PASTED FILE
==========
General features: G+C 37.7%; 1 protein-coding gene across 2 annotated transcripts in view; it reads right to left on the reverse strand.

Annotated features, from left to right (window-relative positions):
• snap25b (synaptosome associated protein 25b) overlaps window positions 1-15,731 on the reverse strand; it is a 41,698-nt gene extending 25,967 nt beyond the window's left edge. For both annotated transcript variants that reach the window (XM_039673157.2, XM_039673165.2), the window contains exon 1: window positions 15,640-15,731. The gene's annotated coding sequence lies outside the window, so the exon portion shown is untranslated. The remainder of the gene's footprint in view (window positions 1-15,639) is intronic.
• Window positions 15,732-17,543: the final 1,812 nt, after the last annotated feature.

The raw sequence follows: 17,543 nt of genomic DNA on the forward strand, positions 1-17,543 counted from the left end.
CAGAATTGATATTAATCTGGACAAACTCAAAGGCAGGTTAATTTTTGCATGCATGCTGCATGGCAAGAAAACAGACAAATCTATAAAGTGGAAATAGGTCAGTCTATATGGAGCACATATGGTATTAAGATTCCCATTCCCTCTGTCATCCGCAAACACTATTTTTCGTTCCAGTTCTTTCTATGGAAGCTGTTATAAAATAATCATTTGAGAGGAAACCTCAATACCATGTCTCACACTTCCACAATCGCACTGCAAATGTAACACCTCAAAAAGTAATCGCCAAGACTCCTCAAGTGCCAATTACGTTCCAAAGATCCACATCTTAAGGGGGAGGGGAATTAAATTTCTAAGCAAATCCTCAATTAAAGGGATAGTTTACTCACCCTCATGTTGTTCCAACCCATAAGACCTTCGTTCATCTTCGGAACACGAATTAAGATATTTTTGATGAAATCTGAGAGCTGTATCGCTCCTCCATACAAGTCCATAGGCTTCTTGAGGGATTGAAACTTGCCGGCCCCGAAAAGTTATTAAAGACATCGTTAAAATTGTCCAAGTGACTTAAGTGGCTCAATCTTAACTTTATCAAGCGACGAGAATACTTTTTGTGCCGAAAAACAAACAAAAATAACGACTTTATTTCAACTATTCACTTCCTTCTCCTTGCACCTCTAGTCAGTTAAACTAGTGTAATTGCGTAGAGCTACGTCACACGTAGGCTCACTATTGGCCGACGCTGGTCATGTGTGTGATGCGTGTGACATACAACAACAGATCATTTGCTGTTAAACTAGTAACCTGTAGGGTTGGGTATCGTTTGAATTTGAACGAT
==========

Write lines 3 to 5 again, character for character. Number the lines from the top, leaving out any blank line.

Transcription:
• snap25b (synaptosome associated protein 25b) overlaps window positions 1-15,731 on the reverse strand; it is a 41,698-nt gene extending 25,967 nt beyond the window's left edge. For both annotated transcript variants that reach the window (XM_039673157.2, XM_039673165.2), the window contains exon 1: window positions 15,640-15,731. The gene's annotated coding sequence lies outside the window, so the exon portion shown is untranslated. The remainder of the gene's footprint in view (window positions 1-15,639) is intronic.
• Window positions 15,732-17,543: the final 1,812 nt, after the last annotated feature.

The raw sequence follows: 17,543 nt of genomic DNA on the forward strand, positions 1-17,543 counted from the left end.